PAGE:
As the recruiting agencies played vital roles in overseas employment and workers' migration, the act has a separate chapter for it. The section number 16 under 3rd chapter of the act has mentions to classify, regulate and monitor the activities of the recruiting agencies. But the clause has not pointed out the roles of the sub-agents of the recruiters who are the major suppliers of migrants. Many grievances reported just because of the malpractices of these perpetrators and for which migrants suffer a lot. Therefore, the sub-agents need to recognise officially as a part of the recruiting agent within the migration process and make them accountable to ensure safe migration and reduce the fraudulence cases. The recruiting agents could also benefit from this recognition through practising a transparent recruitment process.
In the same chapter the section number 17 made recruiting agencies accountable to the government before changing office address. But it has also become important to mention some official management systems including the migrants' database and migrants or visitors' register book maintenance for making them more accountable. The government (here the BMET) could integrate the individual RAs' database within its national database for maintaining its system digitalisation (as per the section 4 of Overseas Employment and Migrants Rule 2017).
In case of section number 17, it is also not clear that if there needs to file a case under the public demand recovery act 1913- who will bear the cost for the court proceedings or lawyers. Therefore, there should have been a provision for providing pro-bono lawyers' services or legal aid from the government, as most of the migrants are poor. The offers could also be applicable to the section 8.2.a (i) of the Overseas Employment and Migrants Rule 2017.
The government kept the power to control the migration cost as per the Section 21 of the act, but it should also need to monitor the activities regarding this matter of the recruiting agencies and they should be bound to provide signed and sealed money receipts to migrants.
As per the Section 22, the recruiting agencies ought to maintain a job agreement /contract and must share with the migrants and the government. The job contracts are usually written in Arabic or in English so the migrant workers cannot understand the terms and conditions. So, there should be a provision to keep another (BMET attested) true translated (in Bengali) copy of the job contract/ agreement for the better understanding of the migrant workers in their own language. The contract should also mention the scope of visit to the home country on leave, scope to lodge complaints against employers and compensation for accident or deaths.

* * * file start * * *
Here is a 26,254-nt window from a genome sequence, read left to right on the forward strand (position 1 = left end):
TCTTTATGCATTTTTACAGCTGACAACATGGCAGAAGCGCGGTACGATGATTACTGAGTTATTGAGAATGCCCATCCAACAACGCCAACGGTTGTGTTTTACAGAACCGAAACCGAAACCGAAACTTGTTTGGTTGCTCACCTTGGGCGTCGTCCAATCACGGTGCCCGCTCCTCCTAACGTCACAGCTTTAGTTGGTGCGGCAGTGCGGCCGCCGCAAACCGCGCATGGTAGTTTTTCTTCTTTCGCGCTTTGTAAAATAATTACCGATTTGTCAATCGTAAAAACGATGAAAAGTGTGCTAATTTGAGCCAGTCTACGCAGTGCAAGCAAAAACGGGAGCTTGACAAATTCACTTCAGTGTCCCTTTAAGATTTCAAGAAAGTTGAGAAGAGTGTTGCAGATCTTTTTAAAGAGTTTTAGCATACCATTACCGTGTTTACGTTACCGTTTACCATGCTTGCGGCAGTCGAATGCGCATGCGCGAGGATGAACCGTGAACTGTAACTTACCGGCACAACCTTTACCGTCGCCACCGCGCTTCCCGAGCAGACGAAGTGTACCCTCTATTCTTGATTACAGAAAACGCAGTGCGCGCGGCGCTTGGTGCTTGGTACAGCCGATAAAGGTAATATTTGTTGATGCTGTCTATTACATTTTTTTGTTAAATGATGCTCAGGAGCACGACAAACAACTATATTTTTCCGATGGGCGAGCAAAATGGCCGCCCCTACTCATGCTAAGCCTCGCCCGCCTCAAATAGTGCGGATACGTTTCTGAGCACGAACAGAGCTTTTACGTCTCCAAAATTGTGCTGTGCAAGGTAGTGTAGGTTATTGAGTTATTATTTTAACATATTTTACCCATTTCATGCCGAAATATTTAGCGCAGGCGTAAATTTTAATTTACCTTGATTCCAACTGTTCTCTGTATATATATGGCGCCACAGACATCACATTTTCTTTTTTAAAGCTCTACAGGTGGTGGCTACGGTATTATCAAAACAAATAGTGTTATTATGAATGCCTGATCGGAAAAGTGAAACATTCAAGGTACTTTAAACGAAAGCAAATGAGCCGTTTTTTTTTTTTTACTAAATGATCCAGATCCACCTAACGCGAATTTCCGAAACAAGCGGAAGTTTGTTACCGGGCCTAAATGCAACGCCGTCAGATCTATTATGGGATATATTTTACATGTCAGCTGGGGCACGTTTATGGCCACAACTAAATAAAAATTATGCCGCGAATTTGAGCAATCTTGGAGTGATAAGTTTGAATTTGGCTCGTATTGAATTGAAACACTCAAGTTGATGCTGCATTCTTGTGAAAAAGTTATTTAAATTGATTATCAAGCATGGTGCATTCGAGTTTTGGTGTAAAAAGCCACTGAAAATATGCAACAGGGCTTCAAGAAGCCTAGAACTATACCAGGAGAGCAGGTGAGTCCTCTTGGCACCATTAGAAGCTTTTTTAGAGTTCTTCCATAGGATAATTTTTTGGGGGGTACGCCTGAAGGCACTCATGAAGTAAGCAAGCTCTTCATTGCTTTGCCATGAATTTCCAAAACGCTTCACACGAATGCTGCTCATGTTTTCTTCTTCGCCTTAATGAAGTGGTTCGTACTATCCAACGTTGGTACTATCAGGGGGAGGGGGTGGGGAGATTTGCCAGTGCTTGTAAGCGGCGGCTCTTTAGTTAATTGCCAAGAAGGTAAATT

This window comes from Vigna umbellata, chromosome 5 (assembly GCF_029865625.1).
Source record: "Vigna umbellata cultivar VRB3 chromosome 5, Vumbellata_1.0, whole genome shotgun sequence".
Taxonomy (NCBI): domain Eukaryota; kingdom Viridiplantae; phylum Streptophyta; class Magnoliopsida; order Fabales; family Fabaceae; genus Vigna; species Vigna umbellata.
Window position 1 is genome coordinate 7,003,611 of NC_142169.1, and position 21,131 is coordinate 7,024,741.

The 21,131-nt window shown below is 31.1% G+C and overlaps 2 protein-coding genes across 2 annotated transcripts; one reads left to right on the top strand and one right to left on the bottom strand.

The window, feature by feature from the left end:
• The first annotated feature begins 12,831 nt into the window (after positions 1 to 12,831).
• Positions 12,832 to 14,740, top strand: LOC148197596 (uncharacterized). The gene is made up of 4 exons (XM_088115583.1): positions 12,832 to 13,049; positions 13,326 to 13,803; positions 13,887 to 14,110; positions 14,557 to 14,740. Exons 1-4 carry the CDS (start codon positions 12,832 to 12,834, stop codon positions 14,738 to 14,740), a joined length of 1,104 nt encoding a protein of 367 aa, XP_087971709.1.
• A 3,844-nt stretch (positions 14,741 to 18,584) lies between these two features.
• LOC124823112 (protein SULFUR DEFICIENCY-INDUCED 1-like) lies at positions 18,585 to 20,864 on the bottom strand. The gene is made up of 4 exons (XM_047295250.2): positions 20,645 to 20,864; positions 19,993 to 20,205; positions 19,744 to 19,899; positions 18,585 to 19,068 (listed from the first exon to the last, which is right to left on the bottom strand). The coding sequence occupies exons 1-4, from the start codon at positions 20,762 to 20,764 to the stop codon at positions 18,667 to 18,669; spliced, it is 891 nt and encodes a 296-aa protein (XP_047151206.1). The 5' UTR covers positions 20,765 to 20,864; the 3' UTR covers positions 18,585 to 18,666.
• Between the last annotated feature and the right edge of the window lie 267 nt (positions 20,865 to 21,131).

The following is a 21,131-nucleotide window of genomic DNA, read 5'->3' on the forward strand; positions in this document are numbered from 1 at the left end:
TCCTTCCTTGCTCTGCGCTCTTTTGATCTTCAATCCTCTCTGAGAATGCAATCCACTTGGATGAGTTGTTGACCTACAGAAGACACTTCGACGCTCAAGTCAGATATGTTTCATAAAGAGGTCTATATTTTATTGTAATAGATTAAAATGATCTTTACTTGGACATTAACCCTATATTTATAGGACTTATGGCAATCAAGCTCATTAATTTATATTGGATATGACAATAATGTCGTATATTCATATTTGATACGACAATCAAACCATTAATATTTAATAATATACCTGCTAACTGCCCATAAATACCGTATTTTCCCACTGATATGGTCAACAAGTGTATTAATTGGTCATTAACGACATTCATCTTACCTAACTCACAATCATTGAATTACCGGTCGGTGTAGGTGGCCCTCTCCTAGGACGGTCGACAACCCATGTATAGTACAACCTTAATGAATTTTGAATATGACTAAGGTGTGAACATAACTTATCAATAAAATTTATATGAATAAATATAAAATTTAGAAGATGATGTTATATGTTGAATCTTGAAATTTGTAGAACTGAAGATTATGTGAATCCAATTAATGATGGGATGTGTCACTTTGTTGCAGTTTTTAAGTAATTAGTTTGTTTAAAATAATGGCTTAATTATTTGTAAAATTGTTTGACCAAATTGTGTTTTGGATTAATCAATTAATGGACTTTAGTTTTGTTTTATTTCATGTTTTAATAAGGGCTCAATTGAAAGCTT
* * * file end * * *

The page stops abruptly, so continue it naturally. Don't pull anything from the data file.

As per the Chapter Six, Section 24 (3-A), the labour welfare wing of Bangladesh High Commission has to report to the government and the ministry on the updated list of migrants with the information on category of jobs, working environment and problems. The welfare wing could also maintain the data of the skilled workers based on different categories and place an individual reintegration plan under the government development project while returning to Bangladesh. Though it has been mentioned in Section 8(2).a (vi) of Overseas Employment and Migrants Rules 2017 to identify the migrants' profession before return home, but no specific reintegration system or initiative has been mentioned.
The section number 26 under the seventh chapter of the act has given the scope for the migrant to have the rights to information (as per the RTI act 2009) before migration and beyond. But it has not mentioned to have the rights of the migrants or any migrants' organisations to know the existing bilateral agreements (BLAs) or memorandum of understanding (MoU). It is also a right of migrant workers to know on which conditions or cost the government of Bangladesh is committed to sending workers to other countries. Therefore, the government and the recruiting agencies are inevitable to supply the copy of the agreement or MoU made between the Bangladesh government and the destination countries.
Moreover, there should also be a sub-clause under the Section 38 (2) to keep punishment for delaying the cases by the offender (here the recruiting agencies or its sub-agents). From the experience of the sufferer migrants and civil societies, it has been recorded that in most of the cases the judicial process is overdue because of the customary process from judge court to High Court. Therefore, justice should be dispensed as quick as possible as per the six (6) months' timeframe of the act.
The act also has kept the provision (section 40) to access the Mobile Court Act 2009, but it has not clearly mentioned where to submit the complaint and how frequently the mobile court will deal with the cases. Though recently the government started the hearing sessions periodically to resolve migration complaints at the central level, very few migrant workers at the grassroots level rarely know that. Therefore, mass community awareness and arrangement of such hearing is a must.
However, the role of home ministry and the law enforcement force has also been mentioned in the act, whereas Section 42 stated the provision for law enforcement forces to search migrants. But it also should have to mention while searching, the law enforcement force could not cause any harassment to the migrants without any reason.
The migrant workers become vulnerable from the very beginning of the process, at the stage of preparing passport. Therefore, it strongly requires to encompass the authority of the Department of Immigration and Passport, Home Ministry to protect the rights of migrant workers through strong monitoring during conducting police verification and immigration clearance at airport.
Evaluating the Overseas Employment and Migrants Act 2013, we have identified following recommendations made by the migrant community, right activists and civil societies:
Aminul Hoque Tushar is Researcher and Consultant, WARBE Development Foundation, Dhaka, Bangladesh